And so I found myself on the island of Lesbos, as originally envisaged so many months ago when I first set off on this journey. After landing in Mytiline, a shared taxi took me into town, passing groups of refugees walking into town with all their possessions on their back. (I did have to smile to myself as I noticed how many were wearing winter jackets in 20 degree weather; I, after worshipping fans in what was apparently “cold” weather in Lebanon, was comfortable in a t-shirt).
I walked along the coastline some more, and as I came back, the ship had docked and a hundred or so refugees were disembarking.
Tiny babies, some who looked no more than a couple of months old, were gently taken from their mothers by the coast guard men (sailors? What are they called?) so they could safely walk down the sloping plank, and then carefully lifted down to another man, who placed them back into their mothers’ arms.
The migrants and refugees (I don’t know if it was a mix of both, or just refugees or just economic migrants) were quickly loaded onto a bus, probably going to one of the makeshift camps set up near where the ferries leave for Athens.
It was a heartbreaking sight – seeing people who were so desperate to leave whatever trauma and hopelessness they’d experienced behind and risking their lives and their children’s lives to come to Europe.
LGBT Syrian refugees are among some of the worst off – they’re fleeing torture and the very real threat of being thrown from the top of buildings to their deaths by ISIS.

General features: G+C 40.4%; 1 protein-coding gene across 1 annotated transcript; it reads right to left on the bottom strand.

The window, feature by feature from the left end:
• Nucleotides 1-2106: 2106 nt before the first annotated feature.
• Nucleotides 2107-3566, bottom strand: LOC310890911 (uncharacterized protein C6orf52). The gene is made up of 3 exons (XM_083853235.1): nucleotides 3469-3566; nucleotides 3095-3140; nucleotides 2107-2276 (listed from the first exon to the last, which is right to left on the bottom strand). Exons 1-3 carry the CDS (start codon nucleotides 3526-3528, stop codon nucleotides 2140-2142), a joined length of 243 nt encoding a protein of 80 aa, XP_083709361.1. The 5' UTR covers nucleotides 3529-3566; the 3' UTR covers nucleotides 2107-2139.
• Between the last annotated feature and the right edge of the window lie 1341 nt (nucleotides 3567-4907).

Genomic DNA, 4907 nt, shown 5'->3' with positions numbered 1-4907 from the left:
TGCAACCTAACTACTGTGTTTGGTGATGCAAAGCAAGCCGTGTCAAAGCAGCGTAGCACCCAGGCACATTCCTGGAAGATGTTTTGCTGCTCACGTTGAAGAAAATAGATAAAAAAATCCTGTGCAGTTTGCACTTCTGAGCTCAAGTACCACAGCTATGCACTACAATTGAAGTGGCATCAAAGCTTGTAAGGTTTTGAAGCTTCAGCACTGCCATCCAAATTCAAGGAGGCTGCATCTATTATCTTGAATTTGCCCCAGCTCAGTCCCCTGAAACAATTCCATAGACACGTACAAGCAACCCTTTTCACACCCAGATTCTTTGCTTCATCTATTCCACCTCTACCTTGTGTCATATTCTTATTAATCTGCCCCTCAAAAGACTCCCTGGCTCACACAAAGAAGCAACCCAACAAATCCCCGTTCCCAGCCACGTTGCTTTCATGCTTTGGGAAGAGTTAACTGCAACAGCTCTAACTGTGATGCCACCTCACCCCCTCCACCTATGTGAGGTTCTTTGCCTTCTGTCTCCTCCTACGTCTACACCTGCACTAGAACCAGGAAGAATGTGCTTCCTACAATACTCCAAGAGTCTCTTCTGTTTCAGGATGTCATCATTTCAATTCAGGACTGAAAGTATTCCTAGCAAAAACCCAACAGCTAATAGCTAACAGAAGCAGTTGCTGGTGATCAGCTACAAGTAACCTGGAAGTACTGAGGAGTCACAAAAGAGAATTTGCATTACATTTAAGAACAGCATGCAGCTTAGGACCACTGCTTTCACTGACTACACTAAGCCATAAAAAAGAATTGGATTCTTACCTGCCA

So in the midst of all of this, what am I doing here? I mean, I knew I wasn’t going to be like these horrible people, blaming refugees for “ruining” their holiday, but still.
I did consider not going. This trip to Greece is largely a break for me after some long days in Lebanon. Am I selfish to go to a country that is in the middle of a refugee crisis? Are my actions insensitive to the plight of the hundreds of thousands of refugees risking their lives to arrive in Greece, a country I reached via an easy flight, no questions asked about my origin?
But then I rephrased the question a bit – am I selfish to go to a country that is in the middle of a refugee crisis and still dealing with the effects of an economic disaster?
No. To have planned to go to Lesbos and cancel would help no one, besides perhaps myself by clearing my conscience and not having to face these difficult questions. Rather, by travelling as a tourist to Lesbos, I can inject some (not much, but some) money into the Greek economy. I can offer to help local Greek organizations that are doing everything they can to assist refugees in need, people arriving in shock and traumatized after everything they’ve experienced.